The Binary Number System

 
 
 

Binary Number System (Base-2)
   The binary number system uses TWO values to represent numbers. The values are, 0 and 1
with 0 having the least value, and 1 having the greatest value. Columns are used in the same way as in the decimal system, in that the left most column is used to represent the greatest value.  As we have seen in the decimal system, the values in the set (0 and 1) repeat, in both the vertical and horizontal directions.
      0
      1
    10      Note: go to value lowest in set, carry to left
    11
  100      Note: go to value lowest in set, carry to left
  101
  110      Note: go to value lowest in set, carry to left
  111

binary number system simplified  explanation    In a computer, a binary variable capable of storing a binary value (0 or 1) is called a BIT.  In the decimal system, columns represented multiplication values of 10. That was because there were 10 values (0 - 9) in the set. In this binary system, there are only two values (0 - 1) in the set, so columns represent multiplication values of 2.
1101 becomes....
            1 * 20 = 1
            0 * 21 = 0
            1 * 22 = 4
            1 * 23 = 8
adding the results together gives 13 (in decimal)

Number Ranges in Binary Using A Specified Number Of Bits
How many different values can be represented by a specific number of bits ? 
            The Number of different values = 2n where n is the number of bits
                               e.g. 28 = 256 different values

The following examples show the basic rules For Binary Addition
                                  0 + 0  = 0
                                  0 + 1  = 1
                                  1 + 0  = 1
                                  1 + 1  = 0 and carry 1



Below is the example showing the rules For Binary Subtraction
                                  0 - 0  = 0
                                  0 - 1  = 1 and borrow 1
                                  1 - 0  = 1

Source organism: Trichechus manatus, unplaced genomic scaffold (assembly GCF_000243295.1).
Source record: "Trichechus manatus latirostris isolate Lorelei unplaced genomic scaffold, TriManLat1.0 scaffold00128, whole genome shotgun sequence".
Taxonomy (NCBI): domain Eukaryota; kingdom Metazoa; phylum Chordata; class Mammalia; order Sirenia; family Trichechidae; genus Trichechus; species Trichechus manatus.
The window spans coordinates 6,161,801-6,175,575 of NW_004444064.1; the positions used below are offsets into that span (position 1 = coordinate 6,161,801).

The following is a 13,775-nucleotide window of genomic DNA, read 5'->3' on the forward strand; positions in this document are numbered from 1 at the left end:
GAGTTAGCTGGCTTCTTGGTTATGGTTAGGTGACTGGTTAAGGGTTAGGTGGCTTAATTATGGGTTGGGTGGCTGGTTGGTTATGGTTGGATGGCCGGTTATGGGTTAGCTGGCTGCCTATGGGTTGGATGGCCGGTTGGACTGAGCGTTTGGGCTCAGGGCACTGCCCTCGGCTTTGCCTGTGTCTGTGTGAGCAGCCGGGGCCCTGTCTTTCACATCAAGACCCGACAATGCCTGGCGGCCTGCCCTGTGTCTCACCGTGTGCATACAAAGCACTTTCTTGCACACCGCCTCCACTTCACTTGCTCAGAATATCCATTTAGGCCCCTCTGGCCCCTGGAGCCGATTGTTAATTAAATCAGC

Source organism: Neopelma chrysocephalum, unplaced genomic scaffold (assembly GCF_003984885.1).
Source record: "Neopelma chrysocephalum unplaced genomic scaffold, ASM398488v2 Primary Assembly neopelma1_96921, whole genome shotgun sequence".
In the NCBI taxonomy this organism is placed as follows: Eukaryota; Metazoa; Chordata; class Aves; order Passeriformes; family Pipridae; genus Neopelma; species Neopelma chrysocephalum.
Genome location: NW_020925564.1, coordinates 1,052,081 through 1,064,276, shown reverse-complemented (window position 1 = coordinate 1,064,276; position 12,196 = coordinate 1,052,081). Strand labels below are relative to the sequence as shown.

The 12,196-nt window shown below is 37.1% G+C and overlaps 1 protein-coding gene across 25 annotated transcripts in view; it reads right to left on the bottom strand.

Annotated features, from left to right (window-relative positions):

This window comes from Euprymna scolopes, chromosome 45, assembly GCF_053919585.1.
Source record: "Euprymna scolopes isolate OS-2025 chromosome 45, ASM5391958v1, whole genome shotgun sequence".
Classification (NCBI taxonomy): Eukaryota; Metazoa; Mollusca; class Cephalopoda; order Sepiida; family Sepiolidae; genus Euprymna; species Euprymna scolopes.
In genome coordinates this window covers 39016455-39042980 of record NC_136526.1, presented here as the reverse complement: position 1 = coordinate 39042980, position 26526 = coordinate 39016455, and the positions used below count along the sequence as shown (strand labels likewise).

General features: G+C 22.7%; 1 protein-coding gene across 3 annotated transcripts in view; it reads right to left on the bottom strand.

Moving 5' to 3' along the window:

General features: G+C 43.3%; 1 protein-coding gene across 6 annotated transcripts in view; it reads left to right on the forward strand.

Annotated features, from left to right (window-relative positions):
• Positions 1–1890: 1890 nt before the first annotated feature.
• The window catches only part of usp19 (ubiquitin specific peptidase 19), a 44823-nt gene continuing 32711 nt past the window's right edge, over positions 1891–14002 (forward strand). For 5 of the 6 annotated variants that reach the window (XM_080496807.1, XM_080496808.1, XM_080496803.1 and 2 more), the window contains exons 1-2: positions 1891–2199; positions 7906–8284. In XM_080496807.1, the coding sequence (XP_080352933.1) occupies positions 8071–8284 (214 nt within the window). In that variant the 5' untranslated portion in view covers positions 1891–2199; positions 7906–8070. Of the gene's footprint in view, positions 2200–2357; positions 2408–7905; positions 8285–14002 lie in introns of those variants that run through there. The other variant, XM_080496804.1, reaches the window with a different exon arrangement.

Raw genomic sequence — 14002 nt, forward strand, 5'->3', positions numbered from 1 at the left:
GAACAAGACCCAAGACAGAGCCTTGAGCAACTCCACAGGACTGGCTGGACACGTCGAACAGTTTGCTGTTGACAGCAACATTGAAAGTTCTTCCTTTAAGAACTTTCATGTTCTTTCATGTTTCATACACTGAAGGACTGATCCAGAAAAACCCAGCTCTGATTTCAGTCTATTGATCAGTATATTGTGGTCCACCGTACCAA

1 - 1  = 0

Binary Multiplication rules are illustrated below
                                  0 * 0  = 0
                                  0 * 1  = 0
                                  1 * 0  = 0
                                  1 * 1  = 1

Decimal to Binary Conversion
There are a number of ways to convert between decimal and binary. The most cpmmon is as follows: Divide the number by 2, then divide what's left by 2, and so on until there is nothing left (0). Write down the remainder (which is either 0 or 1) at each division stage. Once there are no more divisions, list the remainder values in reverse order. This is the binary equivalent.
   254 / 2 giving 127 with a remainder of 0
   127 / 2 giving 63 with a remainder of 1
     63 / 2 giving 31 with a remainder of 1
     31 / 2 giving 15 with a remainder of 1
     15 / 2 giving 7   with a remainder of 1
       7 / 2 giving 3   with a remainder of 1
       3 / 2 giving 1   with a remainder of 1
       1 / 2 giving 0   with a remainder of 1

thus the binary equivalent is 11111110

Representing Positive and negative Numbers in Binary
    When a number of bits is used to store values, the most significant bit  (the bit which has the greatest value, in the left most column) is used to store the sign (positive or negative) of the number. The remaining bits hold the actual value.   If the number is negative, the sign is 1, and for positive numbers, the sign is 0.
For example -7 is represented as
                                                 10000111

   Because of problems doing addition and subtraction, negative numbers are usually stored in a different format to positive numbers as shown below

Ones Complement

1's complement is a method of storing negative values. It simply inverts all 0's to 1's and all 1's to 0's.
                Original Number     Binary value         1's Complement value
                             7                00000111                  11111000

Twos Complement
2's complement is another method of storing negative values. It is obtained by adding 1 to the 1's complement value.

            Original Number    Binary value       1's Complement value            2's Complement value
                       7                 00000111                  11111000                            11111001

     Another way of generating a 2's complement number is to start at the least significant bit, and copy down all the 0's till the first 1 is reached. Copy down the first 1, then invert all the remaining bits.

To summarise Binary

 -    the numbers are cumbersome to write down
 -    long
 -    not very meaning to the average user
 -    a natural language easily understood  by computers
 

   
                   
     
                   
 

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